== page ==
And vs Or.
Leading a project is about causing the death of a million ‘ands’.
There was a long line at the ice cream stand, but the person in front wasn’t budging. The customer had narrowed down the choice to four flavors, but they were paralyzed, unable to choose.
It’s not because any of the flavors wouldn’t be fine. They were all good choices. It’s because choosing one flavor meant not having the other three. Getting an ice cream had turned into a dance with regret.
You can’t build a luxury car that’s also inexpensive, AND drives well off-road, AND is very fast AND super safe. You can’t create an event that’s intimate, open to all comers, proven, resilient for any weather, held outdoors and unique.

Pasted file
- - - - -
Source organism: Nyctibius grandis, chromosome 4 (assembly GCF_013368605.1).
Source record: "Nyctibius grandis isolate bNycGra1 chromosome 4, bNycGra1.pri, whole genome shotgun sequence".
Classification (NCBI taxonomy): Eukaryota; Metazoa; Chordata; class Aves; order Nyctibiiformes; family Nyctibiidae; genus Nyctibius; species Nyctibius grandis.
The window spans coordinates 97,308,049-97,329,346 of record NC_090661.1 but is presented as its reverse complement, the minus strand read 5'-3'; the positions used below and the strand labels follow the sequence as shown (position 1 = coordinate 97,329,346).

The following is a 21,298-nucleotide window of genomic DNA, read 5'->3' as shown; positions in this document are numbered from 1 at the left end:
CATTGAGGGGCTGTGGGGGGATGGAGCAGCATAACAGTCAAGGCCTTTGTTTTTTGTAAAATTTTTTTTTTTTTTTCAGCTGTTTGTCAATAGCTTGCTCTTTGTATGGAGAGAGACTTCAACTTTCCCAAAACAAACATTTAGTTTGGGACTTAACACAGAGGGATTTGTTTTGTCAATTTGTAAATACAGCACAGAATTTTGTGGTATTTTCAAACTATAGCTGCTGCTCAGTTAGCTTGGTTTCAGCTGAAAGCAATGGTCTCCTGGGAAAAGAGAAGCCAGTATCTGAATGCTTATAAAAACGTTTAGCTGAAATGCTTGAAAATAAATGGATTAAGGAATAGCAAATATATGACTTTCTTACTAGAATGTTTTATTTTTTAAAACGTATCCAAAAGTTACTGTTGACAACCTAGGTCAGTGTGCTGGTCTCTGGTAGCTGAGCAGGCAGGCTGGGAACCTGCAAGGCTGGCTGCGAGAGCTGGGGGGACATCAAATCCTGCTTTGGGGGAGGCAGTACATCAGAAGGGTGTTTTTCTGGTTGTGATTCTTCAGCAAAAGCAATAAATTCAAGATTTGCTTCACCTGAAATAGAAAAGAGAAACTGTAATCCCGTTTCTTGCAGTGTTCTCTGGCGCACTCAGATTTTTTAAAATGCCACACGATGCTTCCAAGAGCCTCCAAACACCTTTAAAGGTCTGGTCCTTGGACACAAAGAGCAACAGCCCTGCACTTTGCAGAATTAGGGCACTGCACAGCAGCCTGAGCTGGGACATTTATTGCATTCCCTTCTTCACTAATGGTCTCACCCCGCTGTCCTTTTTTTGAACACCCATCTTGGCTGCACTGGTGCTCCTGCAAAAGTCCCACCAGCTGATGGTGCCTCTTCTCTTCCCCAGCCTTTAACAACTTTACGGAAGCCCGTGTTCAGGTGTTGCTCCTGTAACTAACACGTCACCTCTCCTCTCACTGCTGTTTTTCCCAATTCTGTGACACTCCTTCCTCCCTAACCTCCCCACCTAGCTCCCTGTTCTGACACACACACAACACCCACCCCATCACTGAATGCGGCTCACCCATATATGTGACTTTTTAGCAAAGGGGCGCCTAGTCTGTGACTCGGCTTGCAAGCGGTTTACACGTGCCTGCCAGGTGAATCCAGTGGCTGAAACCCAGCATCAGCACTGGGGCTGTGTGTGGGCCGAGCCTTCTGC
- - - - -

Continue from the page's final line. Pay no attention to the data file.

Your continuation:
We focus on the frustration of losing an ‘and’ when we get nervous about the decisions we’re asked to make, when we are hesitant about commitment. And we obsess over the constraints we’ve already accepted because it slows us down and amplifies our fears.
Instead of focusing on what we’re building, we focus on the paths that are no longer open.
If we’re going to create anything at all, if we’re going to ship the work, the positive path is to look for the constraints and grab them. They’re the point. No constraints, no project. When we see them as stepping stones on the way to the work we hope to do, they’re not a problem, they’re a sign that we’re onto something.
Managing a project is the craft of picking this ‘or’ that. ‘And’ isn’t often welcome because ‘and’ is a trap.